Fastest and newest Symbian - Belle FP2, in use for real in 2013

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We're well into 2013 now and I'm hearing anecdotes from round the world about how few Symbian-powered phones people are seeing on the streets. Regardless of where the estimated 100 million+ current users actually are, I still find my main SIM in the Nokia 808 and I know there are many other happy(ish) Symbian users still reading this site. Which brings me to how practical it is to use a Symbian device (let's go with Belle Feature Pack 2 phones like the Nokia 701 and 808, since they're the newest and fastest) in 2013, surrounded by 5"-screened, quad core Android monsters. Here, at least, is a slice of how I get by. Your comments welcome!

Setting the scene further, you may recall a feature of mine from a few weeks ago, looking at 10 common objections to using Symbian. Here's a brief quote and summary from that (leaving aside hardware issues, which are obviously fixed on stone and nothing anyone can fix):

"The browser's rubbish"

...The issues are two-fold, though: firstly that browsers such as Chrome on Android have had so much R&D love lavished on them that they're now massively more optimised than Web. And secondly, as I've said before, that the dramatic increase in bloat in web pages (mainly javascript) has meant that coping with web browsing is akin to hitting a moving target. And with Web having slowed to a crawl these days, the rest of the mobile world has been sprinting ahead. One of the first things I do on a Symbian phone is install Opera Mobile and Opera Mini - the former for general browsing on Wi-fi and the latter for browsing when bandwidth is something scarce. Both highly recommended.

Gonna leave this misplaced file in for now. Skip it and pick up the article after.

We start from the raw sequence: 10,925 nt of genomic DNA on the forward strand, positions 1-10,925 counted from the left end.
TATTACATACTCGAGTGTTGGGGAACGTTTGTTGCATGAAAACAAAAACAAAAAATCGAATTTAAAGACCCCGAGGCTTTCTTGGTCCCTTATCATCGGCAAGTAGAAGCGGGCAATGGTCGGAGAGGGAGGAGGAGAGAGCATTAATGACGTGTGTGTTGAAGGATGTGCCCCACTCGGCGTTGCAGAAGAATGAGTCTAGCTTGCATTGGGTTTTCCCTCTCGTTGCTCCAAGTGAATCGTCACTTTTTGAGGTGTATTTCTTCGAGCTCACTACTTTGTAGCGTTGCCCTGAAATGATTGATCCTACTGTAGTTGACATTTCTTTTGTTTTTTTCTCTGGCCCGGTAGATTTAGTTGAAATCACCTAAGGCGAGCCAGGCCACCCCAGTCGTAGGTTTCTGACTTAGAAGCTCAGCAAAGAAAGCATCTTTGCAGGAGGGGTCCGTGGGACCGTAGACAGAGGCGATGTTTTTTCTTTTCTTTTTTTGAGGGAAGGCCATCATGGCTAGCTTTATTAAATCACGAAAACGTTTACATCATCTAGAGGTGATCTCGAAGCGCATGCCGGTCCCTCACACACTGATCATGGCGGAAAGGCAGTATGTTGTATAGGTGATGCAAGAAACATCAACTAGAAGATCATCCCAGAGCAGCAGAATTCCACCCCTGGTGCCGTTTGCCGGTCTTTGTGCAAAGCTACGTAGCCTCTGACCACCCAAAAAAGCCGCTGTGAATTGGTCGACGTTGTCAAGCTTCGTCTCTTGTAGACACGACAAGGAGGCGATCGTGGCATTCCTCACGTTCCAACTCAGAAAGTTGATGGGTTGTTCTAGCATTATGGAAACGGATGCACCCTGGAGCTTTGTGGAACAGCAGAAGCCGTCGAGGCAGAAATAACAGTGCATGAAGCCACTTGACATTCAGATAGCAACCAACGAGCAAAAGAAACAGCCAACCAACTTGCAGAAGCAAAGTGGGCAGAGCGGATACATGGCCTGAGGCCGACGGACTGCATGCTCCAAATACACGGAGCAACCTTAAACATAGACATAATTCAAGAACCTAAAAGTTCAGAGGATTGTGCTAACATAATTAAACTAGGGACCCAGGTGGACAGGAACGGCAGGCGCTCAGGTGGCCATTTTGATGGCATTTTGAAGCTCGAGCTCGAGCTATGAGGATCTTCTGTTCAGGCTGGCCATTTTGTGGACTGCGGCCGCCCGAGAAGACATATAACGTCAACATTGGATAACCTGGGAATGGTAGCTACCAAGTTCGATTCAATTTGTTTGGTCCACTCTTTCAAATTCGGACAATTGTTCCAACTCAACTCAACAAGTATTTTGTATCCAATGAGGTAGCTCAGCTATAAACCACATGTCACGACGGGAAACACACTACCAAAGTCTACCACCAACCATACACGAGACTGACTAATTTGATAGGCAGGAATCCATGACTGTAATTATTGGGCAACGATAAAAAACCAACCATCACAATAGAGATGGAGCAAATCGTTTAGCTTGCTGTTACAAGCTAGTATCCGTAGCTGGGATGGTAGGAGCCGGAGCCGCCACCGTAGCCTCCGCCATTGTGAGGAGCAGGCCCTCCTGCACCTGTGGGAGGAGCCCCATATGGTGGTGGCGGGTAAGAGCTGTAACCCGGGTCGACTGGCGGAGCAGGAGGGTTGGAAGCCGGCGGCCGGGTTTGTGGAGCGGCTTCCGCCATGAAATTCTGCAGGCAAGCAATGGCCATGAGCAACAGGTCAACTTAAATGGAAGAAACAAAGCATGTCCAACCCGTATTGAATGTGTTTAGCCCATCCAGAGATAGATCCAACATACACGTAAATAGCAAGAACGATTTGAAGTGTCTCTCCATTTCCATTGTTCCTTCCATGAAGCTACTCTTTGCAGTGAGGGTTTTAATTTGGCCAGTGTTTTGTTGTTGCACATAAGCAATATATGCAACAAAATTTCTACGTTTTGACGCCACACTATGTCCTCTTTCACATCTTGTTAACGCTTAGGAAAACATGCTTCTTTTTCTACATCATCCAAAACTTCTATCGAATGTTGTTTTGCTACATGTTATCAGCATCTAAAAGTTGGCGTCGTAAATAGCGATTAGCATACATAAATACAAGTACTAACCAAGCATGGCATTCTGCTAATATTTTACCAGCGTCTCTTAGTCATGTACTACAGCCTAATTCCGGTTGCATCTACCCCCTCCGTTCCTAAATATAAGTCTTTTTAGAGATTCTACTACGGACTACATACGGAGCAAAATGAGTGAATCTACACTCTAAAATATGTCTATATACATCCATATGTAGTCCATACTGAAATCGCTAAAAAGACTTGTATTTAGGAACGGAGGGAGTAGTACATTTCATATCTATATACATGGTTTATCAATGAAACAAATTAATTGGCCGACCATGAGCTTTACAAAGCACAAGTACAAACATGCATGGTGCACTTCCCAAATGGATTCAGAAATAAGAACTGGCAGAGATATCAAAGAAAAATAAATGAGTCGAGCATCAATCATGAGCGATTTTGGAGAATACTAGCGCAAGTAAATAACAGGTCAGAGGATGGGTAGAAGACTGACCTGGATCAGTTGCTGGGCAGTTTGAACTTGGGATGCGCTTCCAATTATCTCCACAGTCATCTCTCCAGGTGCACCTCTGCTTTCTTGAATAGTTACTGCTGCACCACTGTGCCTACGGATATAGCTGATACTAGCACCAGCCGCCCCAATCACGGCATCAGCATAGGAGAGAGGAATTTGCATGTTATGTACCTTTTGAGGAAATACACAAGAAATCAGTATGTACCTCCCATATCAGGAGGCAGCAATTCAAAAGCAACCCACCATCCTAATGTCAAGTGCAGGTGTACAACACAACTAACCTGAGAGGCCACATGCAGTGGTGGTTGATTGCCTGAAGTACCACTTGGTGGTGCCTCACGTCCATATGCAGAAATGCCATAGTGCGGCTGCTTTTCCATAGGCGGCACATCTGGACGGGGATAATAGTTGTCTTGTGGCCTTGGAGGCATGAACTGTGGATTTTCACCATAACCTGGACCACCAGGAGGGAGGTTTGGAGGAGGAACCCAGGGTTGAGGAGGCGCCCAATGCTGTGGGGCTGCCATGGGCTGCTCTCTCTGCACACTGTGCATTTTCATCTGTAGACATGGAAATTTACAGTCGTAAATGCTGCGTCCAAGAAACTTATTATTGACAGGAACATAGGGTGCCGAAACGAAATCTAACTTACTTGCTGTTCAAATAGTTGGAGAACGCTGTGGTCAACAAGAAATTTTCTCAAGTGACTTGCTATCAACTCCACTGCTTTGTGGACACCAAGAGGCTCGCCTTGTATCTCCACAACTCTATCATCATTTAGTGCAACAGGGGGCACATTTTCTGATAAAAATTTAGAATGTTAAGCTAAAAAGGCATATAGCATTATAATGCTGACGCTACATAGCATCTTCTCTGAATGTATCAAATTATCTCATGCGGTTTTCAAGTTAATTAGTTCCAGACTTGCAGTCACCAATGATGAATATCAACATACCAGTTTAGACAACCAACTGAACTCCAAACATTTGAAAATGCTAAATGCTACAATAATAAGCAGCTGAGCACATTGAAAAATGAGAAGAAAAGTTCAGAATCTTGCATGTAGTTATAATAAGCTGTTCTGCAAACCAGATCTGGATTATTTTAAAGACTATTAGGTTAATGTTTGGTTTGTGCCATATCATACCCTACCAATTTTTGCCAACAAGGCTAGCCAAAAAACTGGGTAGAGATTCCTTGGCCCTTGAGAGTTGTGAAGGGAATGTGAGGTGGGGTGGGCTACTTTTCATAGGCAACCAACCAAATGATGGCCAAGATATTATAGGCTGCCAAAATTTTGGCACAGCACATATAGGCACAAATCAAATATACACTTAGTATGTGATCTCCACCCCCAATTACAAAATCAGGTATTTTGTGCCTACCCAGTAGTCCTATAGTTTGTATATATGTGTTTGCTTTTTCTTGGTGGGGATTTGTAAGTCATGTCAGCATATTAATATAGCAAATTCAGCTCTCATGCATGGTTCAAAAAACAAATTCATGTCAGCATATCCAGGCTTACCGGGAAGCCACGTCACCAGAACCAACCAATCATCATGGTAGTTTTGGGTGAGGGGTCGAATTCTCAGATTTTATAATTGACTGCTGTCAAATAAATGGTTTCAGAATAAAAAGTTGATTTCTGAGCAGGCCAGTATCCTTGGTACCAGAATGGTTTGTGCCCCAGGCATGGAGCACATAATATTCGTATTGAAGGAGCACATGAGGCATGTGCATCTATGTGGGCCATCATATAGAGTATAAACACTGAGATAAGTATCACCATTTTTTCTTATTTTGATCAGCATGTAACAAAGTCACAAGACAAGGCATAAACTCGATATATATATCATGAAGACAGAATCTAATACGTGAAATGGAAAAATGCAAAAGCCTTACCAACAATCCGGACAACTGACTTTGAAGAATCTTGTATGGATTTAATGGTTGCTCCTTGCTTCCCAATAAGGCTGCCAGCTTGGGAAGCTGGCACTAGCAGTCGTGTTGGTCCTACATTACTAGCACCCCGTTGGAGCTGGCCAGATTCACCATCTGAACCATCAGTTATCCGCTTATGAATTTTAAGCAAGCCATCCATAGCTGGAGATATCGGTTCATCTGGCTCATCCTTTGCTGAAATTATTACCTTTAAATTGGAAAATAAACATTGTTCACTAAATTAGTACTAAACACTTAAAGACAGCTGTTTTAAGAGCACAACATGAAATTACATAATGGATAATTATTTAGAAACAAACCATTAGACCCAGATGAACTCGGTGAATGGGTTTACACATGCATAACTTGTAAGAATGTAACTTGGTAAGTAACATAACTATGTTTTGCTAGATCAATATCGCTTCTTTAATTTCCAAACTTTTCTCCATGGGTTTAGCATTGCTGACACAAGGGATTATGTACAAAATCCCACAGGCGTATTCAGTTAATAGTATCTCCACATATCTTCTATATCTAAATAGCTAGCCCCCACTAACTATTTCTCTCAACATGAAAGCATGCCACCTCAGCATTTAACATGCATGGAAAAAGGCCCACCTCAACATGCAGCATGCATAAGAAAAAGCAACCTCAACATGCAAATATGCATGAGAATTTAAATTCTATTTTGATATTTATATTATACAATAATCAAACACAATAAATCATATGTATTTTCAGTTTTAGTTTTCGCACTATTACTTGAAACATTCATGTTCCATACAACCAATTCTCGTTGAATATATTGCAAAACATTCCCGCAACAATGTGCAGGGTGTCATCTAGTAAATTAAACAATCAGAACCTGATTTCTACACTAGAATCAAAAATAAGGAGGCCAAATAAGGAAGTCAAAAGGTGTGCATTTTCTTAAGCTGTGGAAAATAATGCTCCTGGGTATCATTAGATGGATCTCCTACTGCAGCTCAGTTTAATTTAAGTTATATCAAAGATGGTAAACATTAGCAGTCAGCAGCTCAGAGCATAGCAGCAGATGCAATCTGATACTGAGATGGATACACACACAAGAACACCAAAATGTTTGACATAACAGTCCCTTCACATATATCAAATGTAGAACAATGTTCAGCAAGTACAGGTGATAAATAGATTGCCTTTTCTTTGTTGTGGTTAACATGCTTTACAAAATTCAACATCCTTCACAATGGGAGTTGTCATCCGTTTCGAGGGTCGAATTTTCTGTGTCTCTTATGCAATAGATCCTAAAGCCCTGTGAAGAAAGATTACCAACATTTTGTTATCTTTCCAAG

"It's so slow"

It's not. Take out the web browser factor (see 4. above), overlook the Web-based Social system and Symbian's interface generally flies, with instant switching to running applications and fluid homescreen and app menu scrolling/swiping. Only the very fastest Android phones and Windows Phone devices have a faster general interface. Social is an issue, too, of course, since it's likely to be something that new users gravitate to. Of course, with few new Symbian phones being sold now (see 8. below), it's likely that most Symbian users will have discovered one of the many fast and slick Twitter and Facebook clients and will be using those rather than Nokia Social, in which case the problem is solved.

"There are no apps or games - where's Instagram, for example?"

I've looked at the Symbian application scene several times, even creating my own curated directory of the best applications and games, and I'd argue that the number of high profile omissions is actually quite small. The problem is that as new services come along, they're unlikely to be covered by a native Symbian client, since the pace of development has slowed down massively, so the 'app gap' is only going to widen as time goes on.

"Symbian isn't supported anymore"